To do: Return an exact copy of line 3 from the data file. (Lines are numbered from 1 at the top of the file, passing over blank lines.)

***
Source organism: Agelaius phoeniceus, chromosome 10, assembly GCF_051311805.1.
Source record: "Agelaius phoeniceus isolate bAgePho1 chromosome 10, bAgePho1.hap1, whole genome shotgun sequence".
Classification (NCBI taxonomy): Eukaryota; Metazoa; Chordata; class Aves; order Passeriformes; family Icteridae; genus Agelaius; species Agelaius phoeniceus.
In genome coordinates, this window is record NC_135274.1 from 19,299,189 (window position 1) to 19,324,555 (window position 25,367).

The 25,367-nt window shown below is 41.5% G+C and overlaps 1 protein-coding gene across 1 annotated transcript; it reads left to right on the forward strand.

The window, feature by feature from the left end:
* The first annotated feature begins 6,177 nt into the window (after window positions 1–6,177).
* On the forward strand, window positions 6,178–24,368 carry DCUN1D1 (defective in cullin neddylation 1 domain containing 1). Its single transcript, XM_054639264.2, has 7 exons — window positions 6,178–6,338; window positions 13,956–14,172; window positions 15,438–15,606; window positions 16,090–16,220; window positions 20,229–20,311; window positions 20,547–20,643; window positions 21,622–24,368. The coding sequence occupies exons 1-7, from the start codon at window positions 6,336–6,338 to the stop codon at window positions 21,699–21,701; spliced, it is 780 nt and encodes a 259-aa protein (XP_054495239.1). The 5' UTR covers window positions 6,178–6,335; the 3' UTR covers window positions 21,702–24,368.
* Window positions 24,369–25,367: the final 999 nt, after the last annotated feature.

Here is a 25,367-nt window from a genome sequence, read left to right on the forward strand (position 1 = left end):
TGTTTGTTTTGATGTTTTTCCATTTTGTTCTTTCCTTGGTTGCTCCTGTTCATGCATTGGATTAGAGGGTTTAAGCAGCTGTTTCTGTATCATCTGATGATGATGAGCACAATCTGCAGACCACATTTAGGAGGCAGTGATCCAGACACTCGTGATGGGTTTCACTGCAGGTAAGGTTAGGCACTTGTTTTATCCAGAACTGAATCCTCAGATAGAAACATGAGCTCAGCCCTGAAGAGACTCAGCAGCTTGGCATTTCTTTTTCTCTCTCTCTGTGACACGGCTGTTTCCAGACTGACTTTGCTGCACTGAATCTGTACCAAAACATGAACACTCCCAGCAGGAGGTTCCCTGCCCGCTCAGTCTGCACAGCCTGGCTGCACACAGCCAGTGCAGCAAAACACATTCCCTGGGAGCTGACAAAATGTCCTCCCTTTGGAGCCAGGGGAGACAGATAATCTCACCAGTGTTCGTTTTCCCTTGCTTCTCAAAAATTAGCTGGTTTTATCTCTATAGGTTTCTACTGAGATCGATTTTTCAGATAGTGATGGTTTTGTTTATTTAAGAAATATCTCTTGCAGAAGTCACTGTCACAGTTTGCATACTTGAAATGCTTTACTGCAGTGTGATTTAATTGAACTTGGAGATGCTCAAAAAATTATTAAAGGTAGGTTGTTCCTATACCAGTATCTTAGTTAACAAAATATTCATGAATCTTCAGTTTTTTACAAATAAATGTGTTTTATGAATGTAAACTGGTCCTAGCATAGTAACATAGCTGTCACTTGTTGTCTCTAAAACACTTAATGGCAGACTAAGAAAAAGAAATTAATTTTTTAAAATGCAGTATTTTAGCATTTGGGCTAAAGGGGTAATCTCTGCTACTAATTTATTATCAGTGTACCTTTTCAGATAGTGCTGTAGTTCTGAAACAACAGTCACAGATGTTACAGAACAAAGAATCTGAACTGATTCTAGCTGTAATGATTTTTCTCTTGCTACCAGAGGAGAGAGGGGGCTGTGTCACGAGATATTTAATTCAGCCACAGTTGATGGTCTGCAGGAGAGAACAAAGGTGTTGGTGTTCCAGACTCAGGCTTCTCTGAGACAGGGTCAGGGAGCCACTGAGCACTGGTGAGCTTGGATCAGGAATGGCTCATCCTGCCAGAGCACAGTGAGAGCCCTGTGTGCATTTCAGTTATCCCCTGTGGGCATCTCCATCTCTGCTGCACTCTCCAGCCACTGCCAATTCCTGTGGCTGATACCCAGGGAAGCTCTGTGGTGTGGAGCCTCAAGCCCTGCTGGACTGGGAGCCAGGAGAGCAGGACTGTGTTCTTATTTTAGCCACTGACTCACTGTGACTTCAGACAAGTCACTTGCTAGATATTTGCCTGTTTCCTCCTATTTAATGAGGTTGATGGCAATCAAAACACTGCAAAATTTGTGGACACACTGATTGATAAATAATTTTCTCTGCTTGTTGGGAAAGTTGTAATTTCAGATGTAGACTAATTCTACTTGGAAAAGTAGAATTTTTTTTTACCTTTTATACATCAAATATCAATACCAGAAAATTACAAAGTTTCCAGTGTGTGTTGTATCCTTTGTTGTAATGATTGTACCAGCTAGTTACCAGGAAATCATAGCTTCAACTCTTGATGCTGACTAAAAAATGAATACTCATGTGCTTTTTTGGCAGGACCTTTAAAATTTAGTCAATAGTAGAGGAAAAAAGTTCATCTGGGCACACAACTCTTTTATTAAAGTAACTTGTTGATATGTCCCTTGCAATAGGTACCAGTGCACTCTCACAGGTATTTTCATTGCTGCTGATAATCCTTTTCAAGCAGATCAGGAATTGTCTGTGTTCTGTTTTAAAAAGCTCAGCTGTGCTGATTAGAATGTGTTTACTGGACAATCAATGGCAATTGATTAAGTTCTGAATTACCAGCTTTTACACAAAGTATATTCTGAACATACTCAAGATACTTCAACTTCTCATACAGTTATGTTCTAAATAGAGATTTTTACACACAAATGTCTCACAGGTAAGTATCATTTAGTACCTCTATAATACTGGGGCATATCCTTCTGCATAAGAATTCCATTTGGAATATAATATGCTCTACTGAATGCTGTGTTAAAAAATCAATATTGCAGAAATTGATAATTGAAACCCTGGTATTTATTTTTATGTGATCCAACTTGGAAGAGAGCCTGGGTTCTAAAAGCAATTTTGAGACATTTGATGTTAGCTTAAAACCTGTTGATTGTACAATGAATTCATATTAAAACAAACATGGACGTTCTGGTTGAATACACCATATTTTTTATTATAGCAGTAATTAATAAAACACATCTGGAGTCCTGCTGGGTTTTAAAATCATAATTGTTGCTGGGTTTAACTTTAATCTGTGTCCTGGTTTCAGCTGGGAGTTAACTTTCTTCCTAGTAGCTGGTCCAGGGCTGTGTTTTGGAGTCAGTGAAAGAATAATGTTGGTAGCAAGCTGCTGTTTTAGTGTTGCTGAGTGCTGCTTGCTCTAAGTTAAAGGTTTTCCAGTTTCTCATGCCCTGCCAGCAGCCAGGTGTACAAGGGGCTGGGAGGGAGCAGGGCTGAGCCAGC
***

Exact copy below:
Classification (NCBI taxonomy): Eukaryota; Metazoa; Chordata; class Aves; order Passeriformes; family Icteridae; genus Agelaius; species Agelaius phoeniceus.